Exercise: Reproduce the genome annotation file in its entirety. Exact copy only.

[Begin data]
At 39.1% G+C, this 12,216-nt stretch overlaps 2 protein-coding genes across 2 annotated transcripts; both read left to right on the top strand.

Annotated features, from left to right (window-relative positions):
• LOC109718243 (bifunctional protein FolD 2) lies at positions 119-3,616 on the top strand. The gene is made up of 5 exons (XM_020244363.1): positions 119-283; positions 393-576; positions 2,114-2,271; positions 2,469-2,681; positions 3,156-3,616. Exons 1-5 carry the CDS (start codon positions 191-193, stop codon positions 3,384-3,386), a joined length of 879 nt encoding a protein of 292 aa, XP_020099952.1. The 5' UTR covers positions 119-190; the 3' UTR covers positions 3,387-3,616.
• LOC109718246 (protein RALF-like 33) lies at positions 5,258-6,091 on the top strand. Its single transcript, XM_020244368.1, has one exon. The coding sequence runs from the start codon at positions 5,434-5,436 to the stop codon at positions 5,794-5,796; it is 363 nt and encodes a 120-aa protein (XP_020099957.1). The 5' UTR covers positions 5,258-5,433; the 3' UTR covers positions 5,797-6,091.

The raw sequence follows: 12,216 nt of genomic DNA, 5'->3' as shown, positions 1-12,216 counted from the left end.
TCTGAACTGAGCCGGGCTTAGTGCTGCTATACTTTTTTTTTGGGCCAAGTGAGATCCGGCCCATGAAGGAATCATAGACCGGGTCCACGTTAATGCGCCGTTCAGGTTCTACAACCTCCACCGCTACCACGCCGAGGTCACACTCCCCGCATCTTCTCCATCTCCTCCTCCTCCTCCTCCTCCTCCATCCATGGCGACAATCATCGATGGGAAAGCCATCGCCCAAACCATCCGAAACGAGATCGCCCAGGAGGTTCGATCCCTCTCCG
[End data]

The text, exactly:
At 39.1% G+C, this 12,216-nt stretch overlaps 2 protein-coding genes across 2 annotated transcripts; both read left to right on the top strand.

Annotated features, from left to right (window-relative positions):
• LOC109718243 (bifunctional protein FolD 2) lies at positions 119-3,616 on the top strand. The gene is made up of 5 exons (XM_020244363.1): positions 119-283; positions 393-576; positions 2,114-2,271; positions 2,469-2,681; positions 3,156-3,616. Exons 1-5 carry the CDS (start codon positions 191-193, stop codon positions 3,384-3,386), a joined length of 879 nt encoding a protein of 292 aa, XP_020099952.1. The 5' UTR covers positions 119-190; the 3' UTR covers positions 3,387-3,616.
• LOC109718246 (protein RALF-like 33) lies at positions 5,258-6,091 on the top strand. Its single transcript, XM_020244368.1, has one exon. The coding sequence runs from the start codon at positions 5,434-5,436 to the stop codon at positions 5,794-5,796; it is 363 nt and encodes a 120-aa protein (XP_020099957.1). The 5' UTR covers positions 5,258-5,433; the 3' UTR covers positions 5,797-6,091.

The raw sequence follows: 12,216 nt of genomic DNA, 5'->3' as shown, positions 1-12,216 counted from the left end.
TCTGAACTGAGCCGGGCTTAGTGCTGCTATACTTTTTTTTTGGGCCAAGTGAGATCCGGCCCATGAAGGAATCATAGACCGGGTCCACGTTAATGCGCCGTTCAGGTTCTACAACCTCCACCGCTACCACGCCGAGGTCACACTCCCCGCATCTTCTCCATCTCCTCCTCCTCCTCCTCCTCCTCCATCCATGGCGACAATCATCGATGGGAAAGCCATCGCCCAAACCATCCGAAACGAGATCGCCCAGGAGGTTCGATCCCTCTCCG